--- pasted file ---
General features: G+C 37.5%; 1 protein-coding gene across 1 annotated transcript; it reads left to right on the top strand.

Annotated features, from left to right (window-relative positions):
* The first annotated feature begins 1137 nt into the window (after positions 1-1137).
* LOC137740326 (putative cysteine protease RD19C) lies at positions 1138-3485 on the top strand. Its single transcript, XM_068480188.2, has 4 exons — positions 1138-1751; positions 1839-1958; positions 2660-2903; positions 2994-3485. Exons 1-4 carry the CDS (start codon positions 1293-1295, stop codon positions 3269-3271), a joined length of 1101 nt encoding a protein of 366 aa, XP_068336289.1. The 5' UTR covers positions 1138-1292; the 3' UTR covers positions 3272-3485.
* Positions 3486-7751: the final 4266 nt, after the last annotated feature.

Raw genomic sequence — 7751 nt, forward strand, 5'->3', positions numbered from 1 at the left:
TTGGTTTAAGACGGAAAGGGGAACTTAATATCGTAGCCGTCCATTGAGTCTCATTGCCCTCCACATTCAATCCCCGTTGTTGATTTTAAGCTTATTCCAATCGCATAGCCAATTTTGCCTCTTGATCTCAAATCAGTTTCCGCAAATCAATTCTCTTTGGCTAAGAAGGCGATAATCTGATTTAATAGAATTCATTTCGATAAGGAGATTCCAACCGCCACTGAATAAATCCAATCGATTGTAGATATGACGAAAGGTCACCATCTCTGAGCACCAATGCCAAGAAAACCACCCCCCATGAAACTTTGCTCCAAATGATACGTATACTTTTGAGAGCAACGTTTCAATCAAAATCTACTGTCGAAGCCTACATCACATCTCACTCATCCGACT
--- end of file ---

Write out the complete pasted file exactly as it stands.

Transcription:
General features: G+C 37.5%; 1 protein-coding gene across 1 annotated transcript; it reads left to right on the top strand.

Annotated features, from left to right (window-relative positions):
* The first annotated feature begins 1137 nt into the window (after positions 1-1137).
* LOC137740326 (putative cysteine protease RD19C) lies at positions 1138-3485 on the top strand. Its single transcript, XM_068480188.2, has 4 exons — positions 1138-1751; positions 1839-1958; positions 2660-2903; positions 2994-3485. Exons 1-4 carry the CDS (start codon positions 1293-1295, stop codon positions 3269-3271), a joined length of 1101 nt encoding a protein of 366 aa, XP_068336289.1. The 5' UTR covers positions 1138-1292; the 3' UTR covers positions 3272-3485.
* Positions 3486-7751: the final 4266 nt, after the last annotated feature.

Raw genomic sequence — 7751 nt, forward strand, 5'->3', positions numbered from 1 at the left:
TTGGTTTAAGACGGAAAGGGGAACTTAATATCGTAGCCGTCCATTGAGTCTCATTGCCCTCCACATTCAATCCCCGTTGTTGATTTTAAGCTTATTCCAATCGCATAGCCAATTTTGCCTCTTGATCTCAAATCAGTTTCCGCAAATCAATTCTCTTTGGCTAAGAAGGCGATAATCTGATTTAATAGAATTCATTTCGATAAGGAGATTCCAACCGCCACTGAATAAATCCAATCGATTGTAGATATGACGAAAGGTCACCATCTCTGAGCACCAATGCCAAGAAAACCACCCCCCATGAAACTTTGCTCCAAATGATACGTATACTTTTGAGAGCAACGTTTCAATCAAAATCTACTGTCGAAGCCTACATCACATCTCACTCATCCGACT